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  4. OHHHH! You have a "Have-Read" Notebook? Where have I been that I didn't know it was so common. I thought I was the only one. I use it for "encouragement" because, if I've read "so many" I can so get through my "To-Read" notebook. I will now admit, I have hoarded my notebooks that I used in school, up to now. Through all our moves...I still have them.

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    1. Confirmed notebook hoarder here, too. (But I guess that's obvious.) One of the things I love about blogging is that you often find out you have company even in your "weirdest" characteristics. It's quite comforting.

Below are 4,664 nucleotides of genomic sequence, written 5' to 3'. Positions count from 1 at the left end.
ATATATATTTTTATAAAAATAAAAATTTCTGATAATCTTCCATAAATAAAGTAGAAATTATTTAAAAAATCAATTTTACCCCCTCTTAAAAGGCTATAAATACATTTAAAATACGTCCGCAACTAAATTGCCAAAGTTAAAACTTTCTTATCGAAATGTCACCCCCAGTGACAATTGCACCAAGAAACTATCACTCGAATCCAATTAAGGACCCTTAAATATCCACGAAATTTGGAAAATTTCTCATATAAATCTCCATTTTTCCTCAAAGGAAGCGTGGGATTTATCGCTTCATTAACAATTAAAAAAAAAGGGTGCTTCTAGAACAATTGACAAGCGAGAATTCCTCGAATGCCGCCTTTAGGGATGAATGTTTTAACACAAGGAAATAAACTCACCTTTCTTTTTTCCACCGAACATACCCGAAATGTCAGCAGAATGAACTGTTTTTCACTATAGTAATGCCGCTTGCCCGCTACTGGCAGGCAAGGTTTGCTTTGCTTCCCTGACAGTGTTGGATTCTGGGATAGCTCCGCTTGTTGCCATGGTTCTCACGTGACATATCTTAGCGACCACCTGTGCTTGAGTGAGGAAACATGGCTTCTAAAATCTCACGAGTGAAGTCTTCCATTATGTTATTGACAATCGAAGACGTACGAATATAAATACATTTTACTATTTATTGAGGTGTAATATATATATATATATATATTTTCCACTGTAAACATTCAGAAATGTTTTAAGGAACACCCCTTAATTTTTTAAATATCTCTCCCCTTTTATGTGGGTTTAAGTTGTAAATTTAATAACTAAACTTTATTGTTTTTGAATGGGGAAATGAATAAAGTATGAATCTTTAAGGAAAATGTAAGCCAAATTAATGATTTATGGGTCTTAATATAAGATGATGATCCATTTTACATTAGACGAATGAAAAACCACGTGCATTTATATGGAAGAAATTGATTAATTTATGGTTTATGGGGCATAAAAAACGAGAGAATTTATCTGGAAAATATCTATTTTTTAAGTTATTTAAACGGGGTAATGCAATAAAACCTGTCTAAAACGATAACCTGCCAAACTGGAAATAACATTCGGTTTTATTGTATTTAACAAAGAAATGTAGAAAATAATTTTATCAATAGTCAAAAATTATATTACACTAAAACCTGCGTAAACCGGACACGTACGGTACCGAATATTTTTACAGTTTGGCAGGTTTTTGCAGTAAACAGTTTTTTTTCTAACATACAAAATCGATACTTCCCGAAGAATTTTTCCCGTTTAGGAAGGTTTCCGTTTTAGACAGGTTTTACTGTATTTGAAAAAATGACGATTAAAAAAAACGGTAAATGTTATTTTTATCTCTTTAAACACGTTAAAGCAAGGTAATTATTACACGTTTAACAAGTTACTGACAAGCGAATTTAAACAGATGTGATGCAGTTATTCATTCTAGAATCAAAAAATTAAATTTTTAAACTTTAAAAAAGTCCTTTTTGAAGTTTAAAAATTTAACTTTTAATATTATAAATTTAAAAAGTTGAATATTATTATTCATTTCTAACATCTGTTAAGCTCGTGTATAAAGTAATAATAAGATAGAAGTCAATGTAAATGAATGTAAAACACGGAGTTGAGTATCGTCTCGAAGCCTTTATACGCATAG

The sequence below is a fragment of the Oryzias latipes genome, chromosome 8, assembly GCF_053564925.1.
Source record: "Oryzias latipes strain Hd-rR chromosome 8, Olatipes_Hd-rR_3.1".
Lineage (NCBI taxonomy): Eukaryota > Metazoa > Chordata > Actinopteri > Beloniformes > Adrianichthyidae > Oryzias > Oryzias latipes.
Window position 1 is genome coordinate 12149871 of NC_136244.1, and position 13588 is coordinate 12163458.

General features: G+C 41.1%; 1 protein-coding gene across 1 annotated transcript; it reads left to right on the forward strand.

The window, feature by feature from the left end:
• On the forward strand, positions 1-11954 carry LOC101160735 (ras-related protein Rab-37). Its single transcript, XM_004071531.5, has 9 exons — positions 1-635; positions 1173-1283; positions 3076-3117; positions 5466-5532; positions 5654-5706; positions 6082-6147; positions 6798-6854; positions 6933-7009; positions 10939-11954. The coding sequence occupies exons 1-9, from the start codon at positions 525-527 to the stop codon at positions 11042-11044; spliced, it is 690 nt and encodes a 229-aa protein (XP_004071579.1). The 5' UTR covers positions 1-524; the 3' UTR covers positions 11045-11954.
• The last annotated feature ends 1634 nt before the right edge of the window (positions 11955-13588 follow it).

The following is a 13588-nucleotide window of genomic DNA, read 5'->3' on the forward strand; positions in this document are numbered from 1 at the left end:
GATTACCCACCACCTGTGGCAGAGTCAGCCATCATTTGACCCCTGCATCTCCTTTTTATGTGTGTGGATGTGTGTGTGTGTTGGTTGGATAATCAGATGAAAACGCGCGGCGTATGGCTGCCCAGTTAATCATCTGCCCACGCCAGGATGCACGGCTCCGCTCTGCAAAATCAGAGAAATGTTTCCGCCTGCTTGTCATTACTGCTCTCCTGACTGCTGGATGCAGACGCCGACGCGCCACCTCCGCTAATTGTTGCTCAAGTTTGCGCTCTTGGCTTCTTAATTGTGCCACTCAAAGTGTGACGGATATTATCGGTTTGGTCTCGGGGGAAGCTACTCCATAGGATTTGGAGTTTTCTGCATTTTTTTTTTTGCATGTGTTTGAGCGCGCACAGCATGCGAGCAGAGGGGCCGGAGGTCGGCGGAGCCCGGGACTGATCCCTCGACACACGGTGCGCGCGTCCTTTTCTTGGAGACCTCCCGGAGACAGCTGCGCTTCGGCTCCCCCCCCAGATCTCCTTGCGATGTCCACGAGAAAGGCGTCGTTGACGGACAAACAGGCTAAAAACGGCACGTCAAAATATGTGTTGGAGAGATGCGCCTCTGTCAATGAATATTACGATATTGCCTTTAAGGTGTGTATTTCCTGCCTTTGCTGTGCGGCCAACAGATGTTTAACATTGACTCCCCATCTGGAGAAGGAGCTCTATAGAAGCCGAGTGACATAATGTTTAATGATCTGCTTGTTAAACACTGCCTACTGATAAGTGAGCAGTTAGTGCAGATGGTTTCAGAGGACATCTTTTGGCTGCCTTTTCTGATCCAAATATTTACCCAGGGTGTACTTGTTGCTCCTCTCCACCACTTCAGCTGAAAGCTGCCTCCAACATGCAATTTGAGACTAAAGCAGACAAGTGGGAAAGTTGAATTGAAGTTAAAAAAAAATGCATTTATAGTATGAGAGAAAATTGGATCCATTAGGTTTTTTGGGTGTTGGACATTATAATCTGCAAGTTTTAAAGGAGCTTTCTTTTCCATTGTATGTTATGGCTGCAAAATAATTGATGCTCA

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  5. On Sunday, I bought a 5"x7" journal to carry around with me in my bag. I knew it when I saw it - it spoke to me and said I must do this. And then I consciously thought, the notebook, yes, it speaks but really Masked Mom has spoken.

    Thank you for indulging my request for a MM Notebook tour :).

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    1. You're welcome, Jane. I'm sure that journal has found a good and useful home with you. :)

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  6. I kept a "have read" notebook starting in about 1988. For some reason, about two years ago, I stopped. Just. Plain. Stopped. It was one of those moments when I asked myself, "And just why do you keep this notebook?" and I couldn't' hear my answer so I stopped.
    I have never kept a "to read' notebook b/c there are so many I want to read that I am afraid if I start writing them down I will get paralyzed and never read any of them!